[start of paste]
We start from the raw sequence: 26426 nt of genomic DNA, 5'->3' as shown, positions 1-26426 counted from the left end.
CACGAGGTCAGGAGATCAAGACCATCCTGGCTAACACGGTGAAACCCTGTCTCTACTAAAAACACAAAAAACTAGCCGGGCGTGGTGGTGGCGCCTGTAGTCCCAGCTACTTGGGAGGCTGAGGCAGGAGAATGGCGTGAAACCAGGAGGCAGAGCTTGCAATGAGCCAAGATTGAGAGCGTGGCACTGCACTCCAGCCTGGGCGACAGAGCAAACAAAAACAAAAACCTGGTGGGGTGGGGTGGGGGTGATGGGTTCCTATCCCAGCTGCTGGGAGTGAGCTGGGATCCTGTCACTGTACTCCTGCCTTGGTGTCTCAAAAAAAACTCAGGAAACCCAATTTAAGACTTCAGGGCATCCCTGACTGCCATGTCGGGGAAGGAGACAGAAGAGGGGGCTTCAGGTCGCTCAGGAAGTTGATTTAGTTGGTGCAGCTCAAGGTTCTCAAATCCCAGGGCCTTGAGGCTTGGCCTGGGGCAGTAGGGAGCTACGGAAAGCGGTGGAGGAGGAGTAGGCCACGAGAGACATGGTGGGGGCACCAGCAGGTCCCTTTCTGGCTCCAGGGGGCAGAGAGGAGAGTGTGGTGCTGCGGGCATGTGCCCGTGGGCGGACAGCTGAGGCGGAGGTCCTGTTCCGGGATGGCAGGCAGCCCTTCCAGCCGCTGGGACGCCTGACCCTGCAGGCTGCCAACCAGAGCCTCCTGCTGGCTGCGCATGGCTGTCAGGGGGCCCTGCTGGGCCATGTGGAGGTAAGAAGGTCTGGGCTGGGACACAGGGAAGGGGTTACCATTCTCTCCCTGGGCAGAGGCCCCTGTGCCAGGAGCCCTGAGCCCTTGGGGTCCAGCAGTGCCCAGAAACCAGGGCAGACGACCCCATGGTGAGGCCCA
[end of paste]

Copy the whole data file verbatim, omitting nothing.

We start from the raw sequence: 26426 nt of genomic DNA, 5'->3' as shown, positions 1-26426 counted from the left end.
CACGAGGTCAGGAGATCAAGACCATCCTGGCTAACACGGTGAAACCCTGTCTCTACTAAAAACACAAAAAACTAGCCGGGCGTGGTGGTGGCGCCTGTAGTCCCAGCTACTTGGGAGGCTGAGGCAGGAGAATGGCGTGAAACCAGGAGGCAGAGCTTGCAATGAGCCAAGATTGAGAGCGTGGCACTGCACTCCAGCCTGGGCGACAGAGCAAACAAAAACAAAAACCTGGTGGGGTGGGGTGGGGGTGATGGGTTCCTATCCCAGCTGCTGGGAGTGAGCTGGGATCCTGTCACTGTACTCCTGCCTTGGTGTCTCAAAAAAAACTCAGGAAACCCAATTTAAGACTTCAGGGCATCCCTGACTGCCATGTCGGGGAAGGAGACAGAAGAGGGGGCTTCAGGTCGCTCAGGAAGTTGATTTAGTTGGTGCAGCTCAAGGTTCTCAAATCCCAGGGCCTTGAGGCTTGGCCTGGGGCAGTAGGGAGCTACGGAAAGCGGTGGAGGAGGAGTAGGCCACGAGAGACATGGTGGGGGCACCAGCAGGTCCCTTTCTGGCTCCAGGGGGCAGAGAGGAGAGTGTGGTGCTGCGGGCATGTGCCCGTGGGCGGACAGCTGAGGCGGAGGTCCTGTTCCGGGATGGCAGGCAGCCCTTCCAGCCGCTGGGACGCCTGACCCTGCAGGCTGCCAACCAGAGCCTCCTGCTGGCTGCGCATGGCTGTCAGGGGGCCCTGCTGGGCCATGTGGAGGTAAGAAGGTCTGGGCTGGGACACAGGGAAGGGGTTACCATTCTCTCCCTGGGCAGAGGCCCCTGTGCCAGGAGCCCTGAGCCCTTGGGGTCCAGCAGTGCCCAGAAACCAGGGCAGACGACCCCATGGTGAGGCCCA